NATO Operations Pierre-Olivier Bussieres

Examining ISIS’s Chances of Success in Afghanistan

At first glance, Afghanistan seems to possess all the preliminary conditions: a weak government, a great deal of corruption,  recent history of Radical Islamic rule,  and a porous border, facilitating passage in and out for foreign fighters. However, this may be misleading.

I am basing my assesment on these assumptions: first, that ISIS will seek to maximise its chances of success by betting on a sustainable long-term strategy, otherwise it will lose momentum, and in turn it will lose its attractiveness for donors as well as its recruitment powers.

Secondly, that ISIS needs to operate from an isolated, unreachable headquarter to efficiently coordinate its operations; and thirdly, that unless ISIS’s campaign against the West reaches new levels of horror to feed its invincibility myth, the caliphate will need a solid additional foothold to maintain its operation and keep its current capabilities.

Since January, more than 1600 civilians have been killed, 60% of which blamed are on the Taliban or other armed groups opposed to the government, and in 2015 alone, 250,000 Afghans joined the stream of refugees to Europe, the highest since the beginning of the migrant crisis.

The fact that ISIS-Korasan has already been established as a base for operations in South-East Asia should also be a red flag, making this an actual base of operations aimed to project power, and not just planting roots in Afghanistan.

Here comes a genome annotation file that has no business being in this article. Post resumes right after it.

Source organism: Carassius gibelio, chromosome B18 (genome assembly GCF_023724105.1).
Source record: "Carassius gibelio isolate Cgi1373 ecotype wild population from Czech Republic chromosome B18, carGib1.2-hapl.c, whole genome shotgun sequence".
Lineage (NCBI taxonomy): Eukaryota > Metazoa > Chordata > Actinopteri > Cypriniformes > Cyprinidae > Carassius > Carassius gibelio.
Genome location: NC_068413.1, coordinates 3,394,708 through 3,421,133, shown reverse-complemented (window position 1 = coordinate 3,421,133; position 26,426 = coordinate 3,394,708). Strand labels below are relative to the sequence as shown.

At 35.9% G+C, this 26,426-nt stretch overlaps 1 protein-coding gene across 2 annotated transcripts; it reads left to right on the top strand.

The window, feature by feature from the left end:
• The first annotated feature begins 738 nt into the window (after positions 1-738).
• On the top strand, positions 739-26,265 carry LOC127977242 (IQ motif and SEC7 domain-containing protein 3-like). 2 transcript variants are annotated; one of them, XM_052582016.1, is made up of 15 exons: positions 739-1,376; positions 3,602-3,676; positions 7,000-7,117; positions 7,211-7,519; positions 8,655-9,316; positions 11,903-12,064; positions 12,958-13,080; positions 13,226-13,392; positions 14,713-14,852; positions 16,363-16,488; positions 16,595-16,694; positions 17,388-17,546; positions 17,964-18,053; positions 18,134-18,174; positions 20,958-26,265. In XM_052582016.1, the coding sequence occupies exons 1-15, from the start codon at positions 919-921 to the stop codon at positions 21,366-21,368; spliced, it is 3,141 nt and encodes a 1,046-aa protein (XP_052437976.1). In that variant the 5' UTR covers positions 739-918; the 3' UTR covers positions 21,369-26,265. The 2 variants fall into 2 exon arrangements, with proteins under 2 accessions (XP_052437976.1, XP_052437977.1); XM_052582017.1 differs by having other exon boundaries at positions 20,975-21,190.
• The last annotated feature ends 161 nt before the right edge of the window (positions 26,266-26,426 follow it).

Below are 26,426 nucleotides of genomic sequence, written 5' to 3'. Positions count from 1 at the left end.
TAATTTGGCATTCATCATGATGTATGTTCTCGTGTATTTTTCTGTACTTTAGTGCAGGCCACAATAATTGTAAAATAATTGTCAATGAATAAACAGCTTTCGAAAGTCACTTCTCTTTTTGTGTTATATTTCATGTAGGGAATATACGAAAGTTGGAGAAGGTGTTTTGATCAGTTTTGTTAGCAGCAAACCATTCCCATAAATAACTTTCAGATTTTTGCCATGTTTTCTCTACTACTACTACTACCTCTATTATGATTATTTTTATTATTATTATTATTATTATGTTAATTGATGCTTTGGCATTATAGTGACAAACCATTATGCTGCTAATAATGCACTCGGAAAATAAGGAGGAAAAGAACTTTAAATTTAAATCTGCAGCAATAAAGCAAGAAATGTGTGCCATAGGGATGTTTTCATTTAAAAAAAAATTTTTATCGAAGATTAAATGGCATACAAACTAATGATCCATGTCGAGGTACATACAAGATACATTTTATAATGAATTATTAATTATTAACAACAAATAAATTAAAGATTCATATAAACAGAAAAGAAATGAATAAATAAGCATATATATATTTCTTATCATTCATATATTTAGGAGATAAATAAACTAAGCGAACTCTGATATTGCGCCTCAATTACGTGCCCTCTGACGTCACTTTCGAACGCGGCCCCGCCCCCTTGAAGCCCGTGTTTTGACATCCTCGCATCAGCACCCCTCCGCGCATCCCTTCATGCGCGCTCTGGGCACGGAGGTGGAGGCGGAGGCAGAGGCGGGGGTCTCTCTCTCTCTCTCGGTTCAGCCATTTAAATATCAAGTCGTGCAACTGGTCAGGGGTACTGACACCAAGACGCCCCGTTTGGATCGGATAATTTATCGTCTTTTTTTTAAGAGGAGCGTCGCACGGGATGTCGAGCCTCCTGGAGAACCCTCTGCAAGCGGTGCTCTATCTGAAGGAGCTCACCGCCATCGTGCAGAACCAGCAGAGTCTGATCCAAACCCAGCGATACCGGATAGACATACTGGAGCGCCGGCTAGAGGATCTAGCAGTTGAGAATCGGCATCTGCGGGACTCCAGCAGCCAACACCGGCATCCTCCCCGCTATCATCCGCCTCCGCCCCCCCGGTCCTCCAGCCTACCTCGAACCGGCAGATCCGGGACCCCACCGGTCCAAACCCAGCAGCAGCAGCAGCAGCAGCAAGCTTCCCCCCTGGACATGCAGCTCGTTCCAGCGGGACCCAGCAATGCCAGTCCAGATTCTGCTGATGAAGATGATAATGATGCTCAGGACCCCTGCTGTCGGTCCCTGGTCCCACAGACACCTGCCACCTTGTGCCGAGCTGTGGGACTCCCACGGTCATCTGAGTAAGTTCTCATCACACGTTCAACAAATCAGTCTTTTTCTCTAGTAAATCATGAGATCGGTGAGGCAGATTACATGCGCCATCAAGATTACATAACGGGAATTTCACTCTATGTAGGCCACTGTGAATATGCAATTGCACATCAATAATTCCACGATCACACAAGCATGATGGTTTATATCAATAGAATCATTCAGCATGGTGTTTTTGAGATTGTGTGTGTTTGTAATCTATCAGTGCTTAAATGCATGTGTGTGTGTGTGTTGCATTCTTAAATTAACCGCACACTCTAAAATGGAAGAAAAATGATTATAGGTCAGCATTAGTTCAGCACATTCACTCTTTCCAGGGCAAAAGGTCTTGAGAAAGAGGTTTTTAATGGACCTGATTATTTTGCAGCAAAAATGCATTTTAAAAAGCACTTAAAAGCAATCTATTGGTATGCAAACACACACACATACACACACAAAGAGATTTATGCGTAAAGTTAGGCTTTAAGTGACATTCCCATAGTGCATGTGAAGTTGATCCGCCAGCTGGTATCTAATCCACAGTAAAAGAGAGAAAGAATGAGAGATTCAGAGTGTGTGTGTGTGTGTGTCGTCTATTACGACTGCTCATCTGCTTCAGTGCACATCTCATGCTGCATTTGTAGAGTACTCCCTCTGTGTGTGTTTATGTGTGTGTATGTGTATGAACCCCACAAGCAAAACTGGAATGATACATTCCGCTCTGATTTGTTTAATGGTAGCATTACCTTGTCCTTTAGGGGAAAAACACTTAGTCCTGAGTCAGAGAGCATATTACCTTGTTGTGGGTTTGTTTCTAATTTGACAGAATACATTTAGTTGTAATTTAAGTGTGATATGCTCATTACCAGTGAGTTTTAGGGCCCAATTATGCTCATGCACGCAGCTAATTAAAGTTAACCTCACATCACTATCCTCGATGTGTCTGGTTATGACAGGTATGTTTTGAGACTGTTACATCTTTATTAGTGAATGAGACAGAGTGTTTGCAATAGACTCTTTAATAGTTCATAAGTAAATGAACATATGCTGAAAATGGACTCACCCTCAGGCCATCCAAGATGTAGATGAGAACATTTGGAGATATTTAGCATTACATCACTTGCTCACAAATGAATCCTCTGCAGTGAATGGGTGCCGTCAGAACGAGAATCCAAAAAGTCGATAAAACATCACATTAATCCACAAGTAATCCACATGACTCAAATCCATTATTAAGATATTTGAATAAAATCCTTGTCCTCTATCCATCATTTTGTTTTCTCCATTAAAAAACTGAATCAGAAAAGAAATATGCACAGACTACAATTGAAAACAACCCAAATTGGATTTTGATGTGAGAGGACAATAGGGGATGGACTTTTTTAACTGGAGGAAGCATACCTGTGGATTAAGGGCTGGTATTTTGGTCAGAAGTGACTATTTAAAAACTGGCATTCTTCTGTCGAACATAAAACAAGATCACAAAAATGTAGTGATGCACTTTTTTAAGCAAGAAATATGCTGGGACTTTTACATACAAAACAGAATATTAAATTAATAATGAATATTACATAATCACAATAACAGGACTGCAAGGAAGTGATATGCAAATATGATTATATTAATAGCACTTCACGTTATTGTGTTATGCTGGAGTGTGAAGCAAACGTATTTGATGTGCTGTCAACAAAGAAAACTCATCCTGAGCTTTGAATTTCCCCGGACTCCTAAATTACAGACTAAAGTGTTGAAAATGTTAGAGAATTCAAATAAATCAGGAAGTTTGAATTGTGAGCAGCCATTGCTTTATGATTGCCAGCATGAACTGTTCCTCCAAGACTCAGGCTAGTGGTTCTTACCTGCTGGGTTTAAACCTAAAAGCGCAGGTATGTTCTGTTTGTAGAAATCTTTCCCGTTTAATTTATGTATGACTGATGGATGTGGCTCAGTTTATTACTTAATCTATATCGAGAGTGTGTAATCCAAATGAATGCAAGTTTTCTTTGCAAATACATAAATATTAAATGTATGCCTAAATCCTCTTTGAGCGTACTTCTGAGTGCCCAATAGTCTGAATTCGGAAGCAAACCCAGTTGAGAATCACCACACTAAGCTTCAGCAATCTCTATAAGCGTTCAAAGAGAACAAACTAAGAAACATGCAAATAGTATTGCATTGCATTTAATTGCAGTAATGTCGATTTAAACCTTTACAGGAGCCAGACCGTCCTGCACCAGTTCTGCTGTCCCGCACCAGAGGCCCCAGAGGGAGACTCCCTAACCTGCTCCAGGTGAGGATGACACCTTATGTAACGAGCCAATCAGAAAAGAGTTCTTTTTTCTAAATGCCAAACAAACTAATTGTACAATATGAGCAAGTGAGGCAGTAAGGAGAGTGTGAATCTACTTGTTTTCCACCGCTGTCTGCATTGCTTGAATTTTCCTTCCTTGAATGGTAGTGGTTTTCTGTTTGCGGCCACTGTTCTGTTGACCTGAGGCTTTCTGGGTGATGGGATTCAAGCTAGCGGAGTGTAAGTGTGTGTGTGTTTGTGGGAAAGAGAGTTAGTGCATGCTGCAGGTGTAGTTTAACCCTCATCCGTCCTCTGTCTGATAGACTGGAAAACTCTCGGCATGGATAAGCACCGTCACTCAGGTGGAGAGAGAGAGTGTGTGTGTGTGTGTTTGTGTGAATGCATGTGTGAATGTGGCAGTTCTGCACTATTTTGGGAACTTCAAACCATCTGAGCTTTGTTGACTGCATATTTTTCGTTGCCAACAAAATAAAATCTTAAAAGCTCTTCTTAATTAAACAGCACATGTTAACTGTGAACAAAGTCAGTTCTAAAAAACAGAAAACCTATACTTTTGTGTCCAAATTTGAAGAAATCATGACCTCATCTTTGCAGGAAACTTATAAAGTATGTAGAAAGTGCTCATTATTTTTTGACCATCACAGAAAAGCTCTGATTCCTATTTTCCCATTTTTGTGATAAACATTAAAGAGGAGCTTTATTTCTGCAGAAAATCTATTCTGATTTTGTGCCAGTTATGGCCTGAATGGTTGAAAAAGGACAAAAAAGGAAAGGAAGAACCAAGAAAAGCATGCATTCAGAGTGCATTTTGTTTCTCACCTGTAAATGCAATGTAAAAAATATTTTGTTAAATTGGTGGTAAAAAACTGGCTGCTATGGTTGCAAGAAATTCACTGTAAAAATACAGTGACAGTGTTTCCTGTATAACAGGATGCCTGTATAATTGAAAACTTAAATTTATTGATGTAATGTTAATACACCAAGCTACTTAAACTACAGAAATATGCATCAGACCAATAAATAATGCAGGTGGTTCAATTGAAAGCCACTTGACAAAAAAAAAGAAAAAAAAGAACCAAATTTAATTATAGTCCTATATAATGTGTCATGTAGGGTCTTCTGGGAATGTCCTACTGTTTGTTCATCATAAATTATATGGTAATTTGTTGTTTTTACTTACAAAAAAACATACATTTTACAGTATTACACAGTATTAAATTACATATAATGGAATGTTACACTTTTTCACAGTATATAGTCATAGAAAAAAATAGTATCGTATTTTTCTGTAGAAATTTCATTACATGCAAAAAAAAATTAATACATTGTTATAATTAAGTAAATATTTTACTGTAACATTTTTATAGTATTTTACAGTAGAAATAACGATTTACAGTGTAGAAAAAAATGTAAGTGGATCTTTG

On July 7, 2016, ISIS claimed responsibility for an attack in Kabul, resulting in 80 dead and over 230 injured. The attack came one week after President Barack Obama announced that the U.S would leave 8,400 troops in the country, compared to the initial 5,000 planned. The scale of the damage and high death toll raises a red flag on ISIS’s intention in the region. The intelligence community, however, doubts the group itself is directly responsible.

The Khorasan Province or Wilayah Khorasa, was established in January 2015 as the Afghan branch of the Islamic State. Since then, the group has expanded its presence in Nangarhar, Helmand and Farah, where it clashed with the Taliban. Current US intelligence estimates the number of ISIS troops in Afghanistan at over 1000 people, but the group also counts on the support of the Islamic Movement of Uzbekistan.

Although the organization is known as the richest terrorist group in the World, ISIS has actually lost 15 cash depots over the past 3 months, lost 40% of the territory under its control, and is sensing the pressure around its current Syrian capital, Al-Raqqa. The recent rebranding of Jahbat al-Nusra, Al-Qaeda’s affiliate in Syria, resulted in a new autonomous organization with claims over the whole Sham region, and will likely draw the majority of Islamic groups around it dealing a hard blow to the Islamic State, and making it all the more important for ISIS to hedge against additional setbacks by finding a second powerful stronghold.

Chances of success